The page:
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Tuesday, January 30, 2007

Brent Walker & BJC Discussed At The Daily Kos

Fred Clarkson of Talk2Action has written an exellent diary at The Daily Kos entitled Confronting Lies About The Separation of Church And State. He quotes extensively from Brent Walker's popular sermon Answering The Top 10 Lies About Church And State delivered in September, 2005 at McAfee School of Theology in Atlanta.

Clarkson's diary comes on the heels of heated discussion between himself and several Democratic consultants.

Clarkson begins...
It has recently become fashionable among some Democratic Party consultants to advise candidates not to talk about separation of church and state. Among their publicly stated reasons is that the phrase is not in the Constitution, and it raises "red flags with people of faith." I have written about how such thinking is identitical to that of the religious right. I was called a lot of names for pointing this out, but the facts remain. I also pointed out that many religious people are not in infact, concerned about the cause and the language of separation, what's more they embrace it.
And here is how he ends...

So the next time you hear Democrats mouthing the slogans and Conventional Wisdom of the religious right, you might suggest that they take it up with the Baptists.
Check out Clarkson and if you haven't already, read Walker.

Below I have included Walker's Top 10 Lies Concerning Church And State...

1. Our nation's Founders were born-again, Bible-believing evangelical Christians, or our Founders were Enlightenment rationalists who worshipped the "goddess of reason," or our Founders were Deists who posited a watch-maker God and were suspicious of religious "enthusiasms."

2. We don't have a separation of church and state in America because those words are not even in the Constitution.

3. The separation of church and state comes from mid-19th century anti-Catholic bigotry and 20th century secularism.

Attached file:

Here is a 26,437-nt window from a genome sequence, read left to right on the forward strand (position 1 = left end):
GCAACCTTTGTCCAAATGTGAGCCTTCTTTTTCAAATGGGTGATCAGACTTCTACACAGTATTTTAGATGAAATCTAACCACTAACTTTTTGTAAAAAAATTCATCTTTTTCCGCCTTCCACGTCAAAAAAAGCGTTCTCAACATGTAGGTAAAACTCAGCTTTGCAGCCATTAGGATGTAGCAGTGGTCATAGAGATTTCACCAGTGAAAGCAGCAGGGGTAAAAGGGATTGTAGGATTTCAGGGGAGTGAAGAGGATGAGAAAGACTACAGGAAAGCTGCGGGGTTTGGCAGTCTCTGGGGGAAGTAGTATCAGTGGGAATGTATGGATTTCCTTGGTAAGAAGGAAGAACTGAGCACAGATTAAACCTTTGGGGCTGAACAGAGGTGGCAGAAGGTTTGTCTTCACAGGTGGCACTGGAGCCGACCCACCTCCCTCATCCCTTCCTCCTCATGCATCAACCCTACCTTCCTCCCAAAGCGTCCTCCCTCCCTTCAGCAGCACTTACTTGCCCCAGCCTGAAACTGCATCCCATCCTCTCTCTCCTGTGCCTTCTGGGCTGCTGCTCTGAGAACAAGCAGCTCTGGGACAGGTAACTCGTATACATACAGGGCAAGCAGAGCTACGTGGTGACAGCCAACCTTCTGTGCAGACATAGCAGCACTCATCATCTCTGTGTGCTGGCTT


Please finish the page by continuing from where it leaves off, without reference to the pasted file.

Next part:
4. The U.S.A. is a Christian nation.

5. Church-state separation only keeps the government from setting up a single national church or showing preference among denominations or faith groups, but not from aiding all religions on a non-preferential basis.

6. The First Amendment only applies to the federal government, not to the states.

7. The Ten Commandments form the basis of our legal system.

8. God has been kicked out of the public schools.

9. God has been kicked out of the public square.

10. The Baptist Joint Committee cares more about No Establishment than it does Free Exercise.

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1 Comments:

Anonymous rc said...

I believe (like the daily Kos guys) that a vigorous separation of church and state is vital for the survival of an open constitutional republic like the US.

Unfortunately, the effects of a growing government necessarily box out efforts and ministries traditionally within the domain of churches. So if a church wants to open a food bank and take part in the subsidies or funding helps that the government offers, there are all sorts of blocks set up in the way.

When you consider that subsidies and federal helps are set up for activities which the govenment wants to encourage, these roadblocks and miles of red tape end up being outside the best interests of the government, the church, and the people. Look to hurricane relief to see how dependant the gov't is on church ministries.

Yet, those blocks and tape still might be necessary. That's unfortunate... though I don't think folks like the DailyKos guys seem to care.

Maybe they would, if they considered this perspective:

Most folks say that the roots of the separation of church and state come from a Virginia law to that effect, written by Thomas Jefferson. Wish I remember what it was called. Anyway, during debate, they settled on a language that said (basically)- because our Creator made us with free will to choose Him, the State must extend that free will to its citizens. There must be no compulsion of religion.

It is also noteworthy that a generic word for God was chosen, rather than Christ. This was intentional- to be as agreeable and applicable to as many worldviews as possible. But interestingly enough, God was still the basis.

This 'God gives free will' notion should not be new to any of us, but its use reveals an important point: freedom of religion is not protection from Christianity, it's a logical extension of what Christians believe.

I wish Christians would keep this in mind more when they rail against the separation. And I really wish nonChristians would keep this in mind when using separation as a bludgeon against Christian beliefs.

7:54 AM

 

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